I would argue that Anglophone academics systematically exclude the sort of original cultural criticsm exemplified by the War Nerd, unless it comes to them from a non-Anglophone source. Contemporary cultural criticism certainly requires occasional injections of the shocking and iconoclastic, but under the current division of academic labour, these are produced offshore to be turned into Doxa by the Stateside academics' guild.

In the process, even the most amoral sensibilities are adapted to a Protestant humanitarianism - Frederick Jameson's tedious ars predicandi, endlessly replicated in miniature on a thousand campuses.

Even more fundamentally, Brecher's voice is alone. And that would exclude him from American academic discourse, which is so obsessively communal that it is impossible to make a claim without citing a precedent, and thus impossible to make an unprecedented claim at all.

Non-academic audiences refuse to see in this moralistic, collegial Jamesonian critique any real "transgression." And they are right; that critique is simply a more intense form of Protestant humanitarian Doxa. Jameson is to Bush as the clergyman is to the real-estate develop who sleeps through his sermon.

Brecher's critique begins very differently: with a sense of his own huge sinful pleasure in war. That alone would exclude him from American academic discourse. Such feelings belong to the vast chunk of experience our profession has excluded a priori, except when attributed to a very other Other. This sort of hypocrisy is so advanced that one can sit through an entire graduate seminar in Horror Films, as I did at Berkeley, without hearing one whoop of joy at a particularly juicy killing - the whole purpose and pleasure of these very popular films.

The real claim of the American academic world's critique of postmodernism is simply that we, the guild of academics, are without sin. It should be no surprise that for those outside the guild, we are also without significance.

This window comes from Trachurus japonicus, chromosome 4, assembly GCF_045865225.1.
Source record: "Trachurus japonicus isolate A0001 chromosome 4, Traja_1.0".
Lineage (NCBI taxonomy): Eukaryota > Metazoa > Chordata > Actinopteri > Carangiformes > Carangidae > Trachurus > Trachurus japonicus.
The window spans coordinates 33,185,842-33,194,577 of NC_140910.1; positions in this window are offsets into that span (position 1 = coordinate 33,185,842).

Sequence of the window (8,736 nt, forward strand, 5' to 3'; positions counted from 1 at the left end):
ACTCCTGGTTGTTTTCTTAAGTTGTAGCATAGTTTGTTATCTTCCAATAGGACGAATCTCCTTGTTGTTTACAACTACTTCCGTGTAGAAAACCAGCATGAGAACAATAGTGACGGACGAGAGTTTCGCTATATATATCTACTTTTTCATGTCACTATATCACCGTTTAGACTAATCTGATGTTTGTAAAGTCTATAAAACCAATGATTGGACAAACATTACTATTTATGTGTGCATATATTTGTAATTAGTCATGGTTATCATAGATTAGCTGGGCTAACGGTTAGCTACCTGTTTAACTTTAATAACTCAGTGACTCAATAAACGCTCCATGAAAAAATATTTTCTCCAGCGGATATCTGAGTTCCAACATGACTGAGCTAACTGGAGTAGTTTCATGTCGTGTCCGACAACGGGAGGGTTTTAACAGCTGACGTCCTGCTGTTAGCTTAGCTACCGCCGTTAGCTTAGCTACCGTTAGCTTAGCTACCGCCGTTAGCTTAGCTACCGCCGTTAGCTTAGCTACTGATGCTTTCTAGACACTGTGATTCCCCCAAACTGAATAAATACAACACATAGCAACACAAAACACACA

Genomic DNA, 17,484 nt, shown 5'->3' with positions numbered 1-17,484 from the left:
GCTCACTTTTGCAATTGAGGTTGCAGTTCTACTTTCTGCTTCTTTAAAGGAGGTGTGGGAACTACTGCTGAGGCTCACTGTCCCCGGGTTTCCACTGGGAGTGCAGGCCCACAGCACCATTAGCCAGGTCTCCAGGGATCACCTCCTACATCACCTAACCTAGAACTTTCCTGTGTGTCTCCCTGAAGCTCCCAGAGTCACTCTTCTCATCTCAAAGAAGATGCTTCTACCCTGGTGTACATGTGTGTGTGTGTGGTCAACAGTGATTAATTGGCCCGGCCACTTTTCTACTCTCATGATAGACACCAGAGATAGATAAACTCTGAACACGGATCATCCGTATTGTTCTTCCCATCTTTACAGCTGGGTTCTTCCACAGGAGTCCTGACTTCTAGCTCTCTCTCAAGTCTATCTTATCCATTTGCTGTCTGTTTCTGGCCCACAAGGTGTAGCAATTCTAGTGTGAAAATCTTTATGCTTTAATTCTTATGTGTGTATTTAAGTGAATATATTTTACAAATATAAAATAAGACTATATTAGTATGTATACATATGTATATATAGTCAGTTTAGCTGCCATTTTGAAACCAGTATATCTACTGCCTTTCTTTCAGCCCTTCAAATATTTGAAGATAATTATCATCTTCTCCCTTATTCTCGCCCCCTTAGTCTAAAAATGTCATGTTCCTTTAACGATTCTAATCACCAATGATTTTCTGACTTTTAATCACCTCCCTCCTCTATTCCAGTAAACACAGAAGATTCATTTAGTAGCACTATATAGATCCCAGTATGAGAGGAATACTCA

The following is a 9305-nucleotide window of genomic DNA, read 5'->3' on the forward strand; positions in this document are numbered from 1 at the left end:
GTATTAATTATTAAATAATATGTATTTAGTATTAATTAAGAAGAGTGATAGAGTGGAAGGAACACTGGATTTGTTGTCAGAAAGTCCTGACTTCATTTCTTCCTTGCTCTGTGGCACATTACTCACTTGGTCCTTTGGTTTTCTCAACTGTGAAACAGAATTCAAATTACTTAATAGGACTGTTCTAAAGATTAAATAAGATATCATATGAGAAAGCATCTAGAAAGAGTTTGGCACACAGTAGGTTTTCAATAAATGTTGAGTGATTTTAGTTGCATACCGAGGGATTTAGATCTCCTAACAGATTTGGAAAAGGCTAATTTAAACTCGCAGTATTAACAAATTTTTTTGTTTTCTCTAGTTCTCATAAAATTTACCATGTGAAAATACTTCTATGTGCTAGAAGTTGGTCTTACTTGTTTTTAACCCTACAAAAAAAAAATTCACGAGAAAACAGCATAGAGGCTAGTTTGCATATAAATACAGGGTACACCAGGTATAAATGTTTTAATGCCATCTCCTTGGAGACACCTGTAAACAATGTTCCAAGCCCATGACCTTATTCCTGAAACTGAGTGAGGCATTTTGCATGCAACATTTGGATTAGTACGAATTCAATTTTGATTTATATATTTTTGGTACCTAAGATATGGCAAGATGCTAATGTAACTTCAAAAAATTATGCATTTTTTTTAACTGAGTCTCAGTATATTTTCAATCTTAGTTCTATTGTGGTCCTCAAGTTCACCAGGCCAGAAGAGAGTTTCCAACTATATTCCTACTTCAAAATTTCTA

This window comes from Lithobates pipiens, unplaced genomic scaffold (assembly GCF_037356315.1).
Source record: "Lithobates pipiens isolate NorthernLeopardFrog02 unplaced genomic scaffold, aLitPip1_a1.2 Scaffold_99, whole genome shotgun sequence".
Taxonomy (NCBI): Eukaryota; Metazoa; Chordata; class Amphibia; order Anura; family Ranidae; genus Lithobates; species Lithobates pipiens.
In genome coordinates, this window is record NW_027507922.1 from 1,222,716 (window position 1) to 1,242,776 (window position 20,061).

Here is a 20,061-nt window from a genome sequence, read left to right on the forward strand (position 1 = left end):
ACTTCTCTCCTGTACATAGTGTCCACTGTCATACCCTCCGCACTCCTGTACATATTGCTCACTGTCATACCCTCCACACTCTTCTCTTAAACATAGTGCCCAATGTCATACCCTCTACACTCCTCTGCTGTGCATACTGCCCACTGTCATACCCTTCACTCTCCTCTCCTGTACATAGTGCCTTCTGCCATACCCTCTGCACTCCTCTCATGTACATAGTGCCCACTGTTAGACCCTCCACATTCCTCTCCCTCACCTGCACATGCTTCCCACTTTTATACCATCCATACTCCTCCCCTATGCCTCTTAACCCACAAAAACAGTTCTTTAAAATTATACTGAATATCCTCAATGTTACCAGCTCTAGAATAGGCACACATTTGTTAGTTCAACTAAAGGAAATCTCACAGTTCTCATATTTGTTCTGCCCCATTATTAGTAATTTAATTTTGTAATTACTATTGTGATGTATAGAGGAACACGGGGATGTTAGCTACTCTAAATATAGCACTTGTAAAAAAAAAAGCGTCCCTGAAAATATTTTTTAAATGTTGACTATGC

By contrast, the eXile was conceived in sin - "and proud of it," as Bart Simpson would say - by refugees from the moral world of the American academic. Its editor, Mark Ames, fled Berkeley to set up his own paper in Moscow, then the sin capital of the world. In 1997, when the eXile began publishing, Moscow was without law - especially libel law.

Moscow in the early 1990s was invaded by tens of thousands of American expats. The eXile, under Ames and co-editor Matt Taibbi, grabbed the local, then online audience by providing a place for the sort of voices who were truly excluded, and not in a cute or harmless way. The greatest example was Eduard Limonov, the writer and radical politican whose columns in his own unique, uncorrected English were printed in every issue, even when he was imprisoned for attempting to buy weapons for an alleged revolt. Even Amnesty International found Limonov too hot to handle, but the eXile was proud to print his work.

The key taboo in the Anglophone world is sex, and not coincidentally the key trade between Americans and Russians in Moscow was sex--paid sex. The collapse of the prim Soviet façade briefly created an atmosphere in which this exchange could be celebrated. A survey of Russian girls in the early 90s showed that the profession to which most aspired was "valyutka," prostitute gaining hard currency. The Americans who went to Moscow came, officially, to aid in the development of a capitalistic, democratic polity—but this overwhelmingly male community spent all its spare time talking about sex, largely paid sex.

Like every other expat newspaper in the former East Bloc, the eXile derived most of its revenue from the ads placed by prostitutes and strip clubs. For example, I noticed that in my hotel room in Budapest was a copy of the English-language Budapest City Guide, a typical example of the genre. All the stories were about the city's cultural treasures, museums and fine restaurants—but most of the advertisements in the back of the magazine were for strip clubs, escort services, and other sex-industry businesses.

When this wild sexual landscape was admitted to Anglophone discourse at all, it was as a morality play on "sex slavery." The notion that the exchange of money for sex might be advantageous to both parties was inadmissible.
Apparently it was better for young Russian women to work eleven-hour days in a vodka kiosk for a pittance than to make several hundred dollars in a night by trading sex for dollars.